Preface

Chapter 1. Dietary Fiber from the Food Industry By-Products
(Inmaculada Mateos-Aparicio, Araceli Redondo-Cuenca and M. José Villanueva, Departamento de Nutrición y Bromatología II, Bromatología, Facultad de Farmacia, Universidad Complutense de Madrid, Madrid, Spain)

Chapter 2. Pectins: Sources, Properties and their Relationship to Health
(Lúcia Cristina Vriesmann and Carmen Lúcia de Oliveira Petkowicz, Universidade Federal do Paraná, Departamento de Bioquímica e Biologia Molecular, Curitiba-PR, Brazil)

Chapter 3. Dietary Fiber as an Ingredient for the Meat Industry
(Manuel Viuda-Martos, Juana Fernández-López and José A. Pérez-Alvarez, IPOA Research Group (UMH-1 and REVIV-Generalitat Valenciana), AgroFood Technology Department, Escuela Politécnica Superior de Orihuela, Universidad Miguel Hernández, Orihuela Alicante, Spain)

Chapter 4. Dietary Fiber in Meat Products: Functional and Bioactive Ingredient
(Arun K. Verma and Rituparna Banerjee, Goat Products Technology Laboratory, Central Institute for Research on Goats, Makhdoom, Farah, Mathura, India, and others)

Chapter 5. Antioxidant Dietary Fiber: Sources and Applications
(Isabel Goñi, Nutrition and Gastrointestinal Unit, Department of Nutrition I, UCM, Madrid, Spain, and others)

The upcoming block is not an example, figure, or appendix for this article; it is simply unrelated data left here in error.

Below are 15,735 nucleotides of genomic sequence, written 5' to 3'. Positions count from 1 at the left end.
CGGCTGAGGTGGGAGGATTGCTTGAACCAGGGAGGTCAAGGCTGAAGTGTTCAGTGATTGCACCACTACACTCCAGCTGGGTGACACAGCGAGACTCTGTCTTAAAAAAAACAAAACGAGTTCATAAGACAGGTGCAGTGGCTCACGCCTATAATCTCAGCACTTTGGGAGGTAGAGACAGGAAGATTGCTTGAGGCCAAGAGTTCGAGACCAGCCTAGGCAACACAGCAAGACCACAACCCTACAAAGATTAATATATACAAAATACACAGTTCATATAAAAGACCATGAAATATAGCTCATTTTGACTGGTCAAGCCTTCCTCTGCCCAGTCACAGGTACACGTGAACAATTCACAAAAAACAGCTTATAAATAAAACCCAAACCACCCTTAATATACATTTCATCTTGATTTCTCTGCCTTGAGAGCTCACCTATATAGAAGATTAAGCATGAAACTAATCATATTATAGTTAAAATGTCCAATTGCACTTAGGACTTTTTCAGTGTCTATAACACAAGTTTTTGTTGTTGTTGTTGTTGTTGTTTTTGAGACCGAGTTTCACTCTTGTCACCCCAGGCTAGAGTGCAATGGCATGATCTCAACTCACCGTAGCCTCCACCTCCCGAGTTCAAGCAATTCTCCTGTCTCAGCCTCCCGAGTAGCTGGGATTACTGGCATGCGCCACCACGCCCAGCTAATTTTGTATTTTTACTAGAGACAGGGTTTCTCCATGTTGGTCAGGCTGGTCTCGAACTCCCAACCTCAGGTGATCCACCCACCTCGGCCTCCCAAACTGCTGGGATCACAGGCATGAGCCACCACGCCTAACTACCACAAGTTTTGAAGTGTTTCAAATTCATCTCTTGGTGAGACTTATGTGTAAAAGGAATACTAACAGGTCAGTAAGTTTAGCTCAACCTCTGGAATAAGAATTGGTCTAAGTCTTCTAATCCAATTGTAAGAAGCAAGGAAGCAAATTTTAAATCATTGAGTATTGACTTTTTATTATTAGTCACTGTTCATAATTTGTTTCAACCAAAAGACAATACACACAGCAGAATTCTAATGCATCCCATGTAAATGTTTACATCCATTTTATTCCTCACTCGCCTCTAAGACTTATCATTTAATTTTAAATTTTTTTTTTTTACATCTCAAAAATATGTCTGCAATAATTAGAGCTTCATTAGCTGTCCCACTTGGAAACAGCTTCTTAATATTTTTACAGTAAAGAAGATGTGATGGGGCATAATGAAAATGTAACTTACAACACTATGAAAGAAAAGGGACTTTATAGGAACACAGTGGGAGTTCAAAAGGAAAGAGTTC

Chapter 6. Antioxidant Dietary Fiber from Tropical Fruits
(Manuel Viuda-Martos, Juana Fernández-López and José A. Pérez-Alvarez, IPOA Research Group (UMH-1 and REVIV-Generalitat Valenciana), AgroFood Technology Department, Escuela Politécnica Superior de Orihuela, Universidad Miguel Hernández, Orihuela Alicante, Spain)

Chapter 7. Pomegranate: A Potential Source of Antioxidant Dietary Fiber
(Manuel Viuda-Martos, Juana Fernández-López and José A. Pérez-Alvarez, IPOA Research Group (UMH-1 and REVIV-Generalitat Valenciana), AgroFood Technology Department, Escuela Politécnica Superior de Orihuela, Universidad Miguel Hernández, Orihuela Alicante, Spain)

Chapter 8. Characterization and Functionality of By-Products from Chia (Salvia hispanica L.) Seeds of Argentina
(Marianela I. Capitani, Susana M. Nolasco and Mabel C. Tomás, Centro de Investigación y Desarrollo en Criotecnología de Alimentos (CIDCA)
(UNLP-CCT-CONICET), La Plata, Buenos Aires, Argentina, and others)

Chapter 9. Effect of Drying Treatment on Primary Nutrients and Antioxidant Activities of Stevia rebaudiana Bertoni Stems
(D.L. Cabrera-Amaro, J.C. Ruiz-Ruiz, Y.B. Moguel-Ordoñez, M.R. Segura-Campos and M.L. Murguía-Olmedo, Instituto Nacional de Investigaciones Forestales, Agrícolas y Pecuarias. Campo Experimental Mocochá, Yucatán, México, and others)

Chapter 10. Fibrous Fraction of Hard-to-Cook Bean Phaseolus vulgaris as a Potential Additive in the Food Industry
(Mukthar Sandoval-Peraza, M.R. Segura-Campos, Luis Chel-Guerrero and David Betancur-Ancona, Facultad de Ingeniería Química, Campus de Ciencias Exactas e Ingenierías, Universidad Autónoma de Yucatán, Mérida, Yucatán, México)

Chapter 11. Dietary Fiber: From Concept to Realization
(Angela Zuleta, Department of Food Science, Faculty of Pharmacy and Biochemistry, University of Buenos Aires, Argentina)

Index